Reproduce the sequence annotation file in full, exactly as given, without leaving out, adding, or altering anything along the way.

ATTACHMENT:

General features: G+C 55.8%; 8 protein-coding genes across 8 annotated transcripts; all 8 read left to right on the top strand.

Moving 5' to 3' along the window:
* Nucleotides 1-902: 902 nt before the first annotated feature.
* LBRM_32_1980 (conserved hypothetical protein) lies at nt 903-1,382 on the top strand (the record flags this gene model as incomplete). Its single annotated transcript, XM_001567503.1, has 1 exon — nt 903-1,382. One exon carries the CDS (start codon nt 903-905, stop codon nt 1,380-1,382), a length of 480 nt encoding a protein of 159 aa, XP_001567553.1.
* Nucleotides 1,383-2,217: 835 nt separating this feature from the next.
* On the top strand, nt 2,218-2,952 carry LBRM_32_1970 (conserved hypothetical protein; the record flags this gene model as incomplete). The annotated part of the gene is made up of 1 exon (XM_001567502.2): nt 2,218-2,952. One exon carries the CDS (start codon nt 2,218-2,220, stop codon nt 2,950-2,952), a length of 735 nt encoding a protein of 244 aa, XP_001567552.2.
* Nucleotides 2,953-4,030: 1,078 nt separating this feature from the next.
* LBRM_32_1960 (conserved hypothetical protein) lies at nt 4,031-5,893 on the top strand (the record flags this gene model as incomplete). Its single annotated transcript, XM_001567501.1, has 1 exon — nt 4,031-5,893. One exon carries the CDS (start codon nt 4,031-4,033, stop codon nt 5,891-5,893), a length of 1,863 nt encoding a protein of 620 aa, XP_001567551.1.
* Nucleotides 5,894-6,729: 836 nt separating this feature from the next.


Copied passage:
General features: G+C 55.8%; 8 protein-coding genes across 8 annotated transcripts; all 8 read left to right on the top strand.

Moving 5' to 3' along the window:
* Nucleotides 1-902: 902 nt before the first annotated feature.
* LBRM_32_1980 (conserved hypothetical protein) lies at nt 903-1,382 on the top strand (the record flags this gene model as incomplete). Its single annotated transcript, XM_001567503.1, has 1 exon — nt 903-1,382. One exon carries the CDS (start codon nt 903-905, stop codon nt 1,380-1,382), a length of 480 nt encoding a protein of 159 aa, XP_001567553.1.
* Nucleotides 1,383-2,217: 835 nt separating this feature from the next.
* On the top strand, nt 2,218-2,952 carry LBRM_32_1970 (conserved hypothetical protein; the record flags this gene model as incomplete). The annotated part of the gene is made up of 1 exon (XM_001567502.2): nt 2,218-2,952. One exon carries the CDS (start codon nt 2,218-2,220, stop codon nt 2,950-2,952), a length of 735 nt encoding a protein of 244 aa, XP_001567552.2.
* Nucleotides 2,953-4,030: 1,078 nt separating this feature from the next.
* LBRM_32_1960 (conserved hypothetical protein) lies at nt 4,031-5,893 on the top strand (the record flags this gene model as incomplete). Its single annotated transcript, XM_001567501.1, has 1 exon — nt 4,031-5,893. One exon carries the CDS (start codon nt 4,031-4,033, stop codon nt 5,891-5,893), a length of 1,863 nt encoding a protein of 620 aa, XP_001567551.1.
* Nucleotides 5,894-6,729: 836 nt separating this feature from the next.